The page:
CHICAGO (Reuters) - Tobacco promotions and depictions of smoking in movies cause teenagers to start smoking, according to a sweeping report on tobacco in the media released on Thursday.
The report by the National Cancer Institute found the tobacco industry spent more than $13 billion on smoking-related advertising and promotion in 2005. These efforts boosted overall tobacco use, contradicting industry claims that they are intended to build brand loyalty.
“This is the first government report to present definitive conclusions that, number one, tobacco advertising and promotion are causally related to increased tobacco use in the population,” said Dr. Ronald Davis, senior scientific editor of the report and past president of the American Medical Association.
“And, number two, (it shows) that depictions of smoking in movies is causally related to youth smoking initiation,” Davis told a news conference.
The report, which examined more than 1,000 scientific studies on how the media influences tobacco use, comes at a time when efforts to keep young Americans from picking up cigarettes have stalled.
Tobacco use remains the single-largest cause of preventable death in the United States, accounting for more than 400,000 premature deaths each year.
Smoking is down from 42 percent of U.S. adults in 1965 to 21 percent in 2006. Still, more than 4,000 young people smoke their first cigarette each day, and another 1,000 become regular smokers. Nearly 90 percent of adult smokers began smoking while in their teens.
The report found that even brief exposure to advertising influences adolescent attitudes. Three-quarters or more of hit movies depict cigarette smoking, and specific brands can be identified in about one third.
Last month, six major movie studios — Viacom Inc’s Paramount Pictures, Sony Pictures, News Corp’s Twentieth Century Fox, General Electric Co’s Universal Pictures, Walt Disney Co and Time Warner Inc’s Warner Bros — said they would place anti-smoking public service announcements on DVDs of all movies with youth ratings that depict smoking.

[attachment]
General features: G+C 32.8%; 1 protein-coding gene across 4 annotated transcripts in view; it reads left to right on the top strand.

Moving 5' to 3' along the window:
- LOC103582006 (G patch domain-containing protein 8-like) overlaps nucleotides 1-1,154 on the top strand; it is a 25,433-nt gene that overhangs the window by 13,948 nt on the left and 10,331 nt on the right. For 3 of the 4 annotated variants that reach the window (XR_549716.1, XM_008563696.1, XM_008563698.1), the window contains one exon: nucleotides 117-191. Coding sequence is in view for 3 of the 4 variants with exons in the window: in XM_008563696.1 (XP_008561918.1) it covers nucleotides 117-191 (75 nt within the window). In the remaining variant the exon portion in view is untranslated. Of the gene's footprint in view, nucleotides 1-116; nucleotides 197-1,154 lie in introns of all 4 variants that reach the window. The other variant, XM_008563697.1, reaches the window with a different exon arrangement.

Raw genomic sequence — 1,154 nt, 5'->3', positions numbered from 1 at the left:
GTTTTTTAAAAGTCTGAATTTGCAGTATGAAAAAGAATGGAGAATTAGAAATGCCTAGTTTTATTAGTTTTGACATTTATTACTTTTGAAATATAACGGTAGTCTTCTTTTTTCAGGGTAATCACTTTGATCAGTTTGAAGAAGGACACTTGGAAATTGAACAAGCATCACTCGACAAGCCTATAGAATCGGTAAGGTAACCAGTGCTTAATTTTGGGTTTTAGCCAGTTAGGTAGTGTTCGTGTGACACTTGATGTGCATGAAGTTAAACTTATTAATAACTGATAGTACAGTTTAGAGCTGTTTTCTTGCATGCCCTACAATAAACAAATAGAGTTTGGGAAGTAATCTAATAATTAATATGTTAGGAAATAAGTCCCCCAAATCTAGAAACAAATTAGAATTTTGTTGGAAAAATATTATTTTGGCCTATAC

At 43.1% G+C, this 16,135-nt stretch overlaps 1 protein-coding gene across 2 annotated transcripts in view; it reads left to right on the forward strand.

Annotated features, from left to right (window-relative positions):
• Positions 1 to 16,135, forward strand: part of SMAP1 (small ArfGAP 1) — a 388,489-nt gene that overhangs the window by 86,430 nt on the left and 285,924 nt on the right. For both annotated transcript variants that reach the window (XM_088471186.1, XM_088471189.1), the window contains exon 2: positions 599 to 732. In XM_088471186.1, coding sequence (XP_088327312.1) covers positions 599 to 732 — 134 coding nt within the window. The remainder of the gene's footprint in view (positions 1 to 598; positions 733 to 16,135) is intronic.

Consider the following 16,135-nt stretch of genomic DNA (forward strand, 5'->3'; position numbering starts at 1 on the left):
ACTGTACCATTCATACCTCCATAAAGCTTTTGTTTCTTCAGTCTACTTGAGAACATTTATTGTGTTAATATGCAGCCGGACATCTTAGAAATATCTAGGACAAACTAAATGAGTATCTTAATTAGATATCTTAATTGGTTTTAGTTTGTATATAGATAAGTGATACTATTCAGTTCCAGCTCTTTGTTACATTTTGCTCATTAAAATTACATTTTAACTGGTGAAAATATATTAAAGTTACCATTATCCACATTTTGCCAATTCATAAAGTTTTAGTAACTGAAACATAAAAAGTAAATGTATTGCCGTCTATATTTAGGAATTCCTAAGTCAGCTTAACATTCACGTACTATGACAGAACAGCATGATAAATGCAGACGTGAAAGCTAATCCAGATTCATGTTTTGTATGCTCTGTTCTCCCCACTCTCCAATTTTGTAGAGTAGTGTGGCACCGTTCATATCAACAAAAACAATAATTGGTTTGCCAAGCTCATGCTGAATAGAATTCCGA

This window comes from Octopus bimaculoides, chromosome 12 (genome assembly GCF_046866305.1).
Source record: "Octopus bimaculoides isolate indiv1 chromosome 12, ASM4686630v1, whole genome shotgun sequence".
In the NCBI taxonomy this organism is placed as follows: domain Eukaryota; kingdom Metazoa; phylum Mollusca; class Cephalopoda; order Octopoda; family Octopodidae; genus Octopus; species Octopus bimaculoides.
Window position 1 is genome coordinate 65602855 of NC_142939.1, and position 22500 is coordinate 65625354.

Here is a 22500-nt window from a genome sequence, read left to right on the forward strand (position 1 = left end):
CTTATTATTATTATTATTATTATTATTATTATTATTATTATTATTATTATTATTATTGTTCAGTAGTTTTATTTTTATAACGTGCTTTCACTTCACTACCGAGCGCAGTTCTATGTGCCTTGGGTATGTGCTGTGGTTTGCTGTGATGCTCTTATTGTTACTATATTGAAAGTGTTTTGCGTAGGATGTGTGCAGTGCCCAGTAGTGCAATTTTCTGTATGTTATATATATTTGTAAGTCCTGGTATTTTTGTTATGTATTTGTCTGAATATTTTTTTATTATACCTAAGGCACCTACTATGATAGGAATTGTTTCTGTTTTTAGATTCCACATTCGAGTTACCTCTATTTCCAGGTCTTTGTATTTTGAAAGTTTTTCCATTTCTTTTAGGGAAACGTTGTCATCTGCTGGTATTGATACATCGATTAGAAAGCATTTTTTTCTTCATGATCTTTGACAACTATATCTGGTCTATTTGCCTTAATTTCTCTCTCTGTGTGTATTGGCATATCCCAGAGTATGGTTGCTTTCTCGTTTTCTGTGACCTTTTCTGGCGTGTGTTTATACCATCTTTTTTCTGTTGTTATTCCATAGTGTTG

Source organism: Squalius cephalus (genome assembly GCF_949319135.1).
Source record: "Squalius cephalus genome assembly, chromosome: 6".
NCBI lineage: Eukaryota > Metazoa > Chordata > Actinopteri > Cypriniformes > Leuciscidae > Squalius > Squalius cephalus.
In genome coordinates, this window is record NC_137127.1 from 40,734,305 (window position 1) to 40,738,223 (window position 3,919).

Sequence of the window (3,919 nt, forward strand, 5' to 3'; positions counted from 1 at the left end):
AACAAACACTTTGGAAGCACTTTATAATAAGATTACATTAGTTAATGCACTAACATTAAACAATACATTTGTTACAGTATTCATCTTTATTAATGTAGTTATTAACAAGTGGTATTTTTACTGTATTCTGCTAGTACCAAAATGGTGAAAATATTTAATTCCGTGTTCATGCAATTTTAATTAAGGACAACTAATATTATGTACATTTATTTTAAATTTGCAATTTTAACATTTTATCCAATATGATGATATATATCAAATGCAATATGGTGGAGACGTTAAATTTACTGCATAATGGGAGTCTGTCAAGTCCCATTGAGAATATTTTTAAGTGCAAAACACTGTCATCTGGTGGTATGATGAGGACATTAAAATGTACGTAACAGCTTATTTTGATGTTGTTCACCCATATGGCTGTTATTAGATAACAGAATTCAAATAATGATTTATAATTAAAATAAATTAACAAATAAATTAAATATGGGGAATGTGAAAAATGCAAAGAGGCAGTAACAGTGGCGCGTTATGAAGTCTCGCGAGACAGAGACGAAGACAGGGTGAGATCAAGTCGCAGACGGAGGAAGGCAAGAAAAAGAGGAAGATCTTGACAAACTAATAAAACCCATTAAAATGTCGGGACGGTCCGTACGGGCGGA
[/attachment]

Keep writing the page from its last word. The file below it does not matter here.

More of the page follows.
The campaign, brokered by the Entertainment Industry Foundation, a non-profit industry group, does not include youth-rated movies (PG-13 or below) in theaters.
But the report found mass media campaigns aimed at reducing smoking do work, especially when combined with other tobacco-control strategies. Health experts at the news conference called for much more money for such media efforts.
They said 1969 legislation banning smoking advertising in broadcast media and other curbs have led tobacco companies to shift marketing tactics. Price discount promotions, which accounted for 75 percent of total tobacco marketing expenditures in 2005, have proved to be highly effective.
“Any promotional technique that lowers the price the kids see when they go to buy a pack of cigarettes is extremely important,” Davis said. “Partial advertising bans don’t work.”
Dr. Janet Collins, who directs chronic disease prevention and health promotion at the U.S. Centers for Disease Control and Prevention, endorsed the report’s findings.
“The report speaks clearly to what amounts to an assault on the nation’s health,” Collins said.
The report comes just ahead of a Senate vote to give the Food and Drug Administration oversight of tobacco regulation. The measure passed the U.S. House of Representatives last month by a wide margin.
Editing by Maggie Fox and Todd Eastham